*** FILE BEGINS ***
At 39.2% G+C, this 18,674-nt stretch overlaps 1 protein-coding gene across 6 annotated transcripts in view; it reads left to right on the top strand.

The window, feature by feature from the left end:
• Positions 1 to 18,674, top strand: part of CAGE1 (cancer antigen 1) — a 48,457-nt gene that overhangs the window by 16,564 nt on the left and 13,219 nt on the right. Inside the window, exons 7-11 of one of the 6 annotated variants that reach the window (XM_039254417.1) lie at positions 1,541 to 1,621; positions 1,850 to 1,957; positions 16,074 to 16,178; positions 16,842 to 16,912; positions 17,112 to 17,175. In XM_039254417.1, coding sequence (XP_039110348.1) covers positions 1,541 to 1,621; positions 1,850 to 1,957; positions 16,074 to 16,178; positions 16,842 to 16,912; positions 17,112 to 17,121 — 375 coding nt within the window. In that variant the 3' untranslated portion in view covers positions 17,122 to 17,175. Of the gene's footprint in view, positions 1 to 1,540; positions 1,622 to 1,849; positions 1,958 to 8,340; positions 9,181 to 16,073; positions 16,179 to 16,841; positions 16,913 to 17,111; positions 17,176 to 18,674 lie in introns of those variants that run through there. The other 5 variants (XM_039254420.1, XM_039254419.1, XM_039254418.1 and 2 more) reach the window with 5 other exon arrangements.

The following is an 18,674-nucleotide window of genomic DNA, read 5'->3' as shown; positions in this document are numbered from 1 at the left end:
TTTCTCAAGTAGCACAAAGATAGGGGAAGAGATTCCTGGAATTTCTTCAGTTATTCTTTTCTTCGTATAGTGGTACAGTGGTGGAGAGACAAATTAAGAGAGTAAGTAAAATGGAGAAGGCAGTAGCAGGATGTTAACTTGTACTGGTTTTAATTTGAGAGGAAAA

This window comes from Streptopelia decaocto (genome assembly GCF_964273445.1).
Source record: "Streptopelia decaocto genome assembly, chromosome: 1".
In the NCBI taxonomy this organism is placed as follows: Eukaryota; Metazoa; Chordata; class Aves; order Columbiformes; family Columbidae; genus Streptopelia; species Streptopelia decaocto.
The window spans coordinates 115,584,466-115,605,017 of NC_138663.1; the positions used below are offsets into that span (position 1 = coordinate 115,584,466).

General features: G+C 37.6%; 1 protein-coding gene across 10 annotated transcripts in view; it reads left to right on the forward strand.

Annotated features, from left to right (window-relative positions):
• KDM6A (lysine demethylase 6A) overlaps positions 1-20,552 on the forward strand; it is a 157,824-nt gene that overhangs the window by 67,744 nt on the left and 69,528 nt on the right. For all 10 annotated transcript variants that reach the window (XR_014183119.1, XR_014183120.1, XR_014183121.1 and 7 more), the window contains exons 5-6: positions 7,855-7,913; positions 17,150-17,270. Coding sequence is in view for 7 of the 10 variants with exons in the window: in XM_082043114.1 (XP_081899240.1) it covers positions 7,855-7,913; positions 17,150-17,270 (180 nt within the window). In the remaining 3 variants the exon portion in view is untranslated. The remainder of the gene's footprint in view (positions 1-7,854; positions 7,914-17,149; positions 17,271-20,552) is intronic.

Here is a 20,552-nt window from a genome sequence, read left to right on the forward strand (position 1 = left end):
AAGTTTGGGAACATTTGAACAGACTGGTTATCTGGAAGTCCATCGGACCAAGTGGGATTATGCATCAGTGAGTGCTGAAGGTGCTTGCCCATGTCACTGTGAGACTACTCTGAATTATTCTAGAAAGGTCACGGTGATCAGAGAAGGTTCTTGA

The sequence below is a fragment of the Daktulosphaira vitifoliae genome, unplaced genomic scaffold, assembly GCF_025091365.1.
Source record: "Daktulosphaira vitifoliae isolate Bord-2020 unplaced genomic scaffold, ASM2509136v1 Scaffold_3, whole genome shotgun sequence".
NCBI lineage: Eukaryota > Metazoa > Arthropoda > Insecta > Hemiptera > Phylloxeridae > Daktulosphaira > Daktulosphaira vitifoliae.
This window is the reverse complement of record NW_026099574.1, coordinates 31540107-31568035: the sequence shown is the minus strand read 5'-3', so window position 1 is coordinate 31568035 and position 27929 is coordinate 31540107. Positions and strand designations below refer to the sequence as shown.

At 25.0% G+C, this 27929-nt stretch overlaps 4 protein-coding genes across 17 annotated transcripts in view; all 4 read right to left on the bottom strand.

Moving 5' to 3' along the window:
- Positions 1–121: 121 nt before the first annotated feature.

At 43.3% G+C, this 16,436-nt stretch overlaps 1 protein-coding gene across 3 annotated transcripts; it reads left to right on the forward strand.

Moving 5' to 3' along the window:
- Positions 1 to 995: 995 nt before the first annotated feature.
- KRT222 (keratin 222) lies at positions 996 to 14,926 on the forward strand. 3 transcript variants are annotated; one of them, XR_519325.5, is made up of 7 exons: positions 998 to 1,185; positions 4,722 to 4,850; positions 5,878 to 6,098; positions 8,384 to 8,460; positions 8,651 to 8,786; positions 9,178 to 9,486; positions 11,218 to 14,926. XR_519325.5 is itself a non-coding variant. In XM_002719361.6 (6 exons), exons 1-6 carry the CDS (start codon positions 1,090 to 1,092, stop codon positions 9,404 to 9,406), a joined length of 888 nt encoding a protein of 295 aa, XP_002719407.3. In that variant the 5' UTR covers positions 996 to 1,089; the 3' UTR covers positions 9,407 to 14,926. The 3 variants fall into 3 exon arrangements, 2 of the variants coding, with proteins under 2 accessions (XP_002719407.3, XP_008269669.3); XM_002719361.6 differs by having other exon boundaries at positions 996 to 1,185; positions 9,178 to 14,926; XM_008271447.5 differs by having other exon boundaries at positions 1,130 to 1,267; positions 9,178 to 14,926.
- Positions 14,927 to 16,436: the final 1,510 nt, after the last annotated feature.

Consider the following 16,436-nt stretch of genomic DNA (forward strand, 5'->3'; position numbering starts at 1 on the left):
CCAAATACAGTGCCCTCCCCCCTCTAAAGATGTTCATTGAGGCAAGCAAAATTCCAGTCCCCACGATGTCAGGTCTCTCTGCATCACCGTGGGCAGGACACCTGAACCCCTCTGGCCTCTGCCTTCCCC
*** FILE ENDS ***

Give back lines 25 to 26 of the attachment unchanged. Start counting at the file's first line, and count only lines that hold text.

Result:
- KRT222 (keratin 222) lies at positions 996 to 14,926 on the forward strand. 3 transcript variants are annotated; one of them, XR_519325.5, is made up of 7 exons: positions 998 to 1,185; positions 4,722 to 4,850; positions 5,878 to 6,098; positions 8,384 to 8,460; positions 8,651 to 8,786; positions 9,178 to 9,486; positions 11,218 to 14,926. XR_519325.5 is itself a non-coding variant. In XM_002719361.6 (6 exons), exons 1-6 carry the CDS (start codon positions 1,090 to 1,092, stop codon positions 9,404 to 9,406), a joined length of 888 nt encoding a protein of 295 aa, XP_002719407.3. In that variant the 5' UTR covers positions 996 to 1,089; the 3' UTR covers positions 9,407 to 14,926. The 3 variants fall into 3 exon arrangements, 2 of the variants coding, with proteins under 2 accessions (XP_002719407.3, XP_008269669.3); XM_002719361.6 differs by having other exon boundaries at positions 996 to 1,185; positions 9,178 to 14,926; XM_008271447.5 differs by having other exon boundaries at positions 1,130 to 1,267; positions 9,178 to 14,926.
- Positions 14,927 to 16,436: the final 1,510 nt, after the last annotated feature.